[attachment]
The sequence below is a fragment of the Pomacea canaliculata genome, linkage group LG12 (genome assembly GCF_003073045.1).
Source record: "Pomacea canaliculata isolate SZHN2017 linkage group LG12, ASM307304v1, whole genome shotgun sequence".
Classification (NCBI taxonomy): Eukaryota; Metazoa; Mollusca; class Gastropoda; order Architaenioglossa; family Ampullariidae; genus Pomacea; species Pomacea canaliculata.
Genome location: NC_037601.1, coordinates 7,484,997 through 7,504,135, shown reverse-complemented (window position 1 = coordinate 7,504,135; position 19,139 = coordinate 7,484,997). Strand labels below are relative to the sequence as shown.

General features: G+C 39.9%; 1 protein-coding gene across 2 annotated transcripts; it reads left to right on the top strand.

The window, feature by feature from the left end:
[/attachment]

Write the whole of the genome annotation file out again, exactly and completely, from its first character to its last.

The sequence below is a fragment of the Pomacea canaliculata genome, linkage group LG12 (genome assembly GCF_003073045.1).
Source record: "Pomacea canaliculata isolate SZHN2017 linkage group LG12, ASM307304v1, whole genome shotgun sequence".
Classification (NCBI taxonomy): Eukaryota; Metazoa; Mollusca; class Gastropoda; order Architaenioglossa; family Ampullariidae; genus Pomacea; species Pomacea canaliculata.
Genome location: NC_037601.1, coordinates 7,484,997 through 7,504,135, shown reverse-complemented (window position 1 = coordinate 7,504,135; position 19,139 = coordinate 7,484,997). Strand labels below are relative to the sequence as shown.

General features: G+C 39.9%; 1 protein-coding gene across 2 annotated transcripts; it reads left to right on the top strand.

The window, feature by feature from the left end: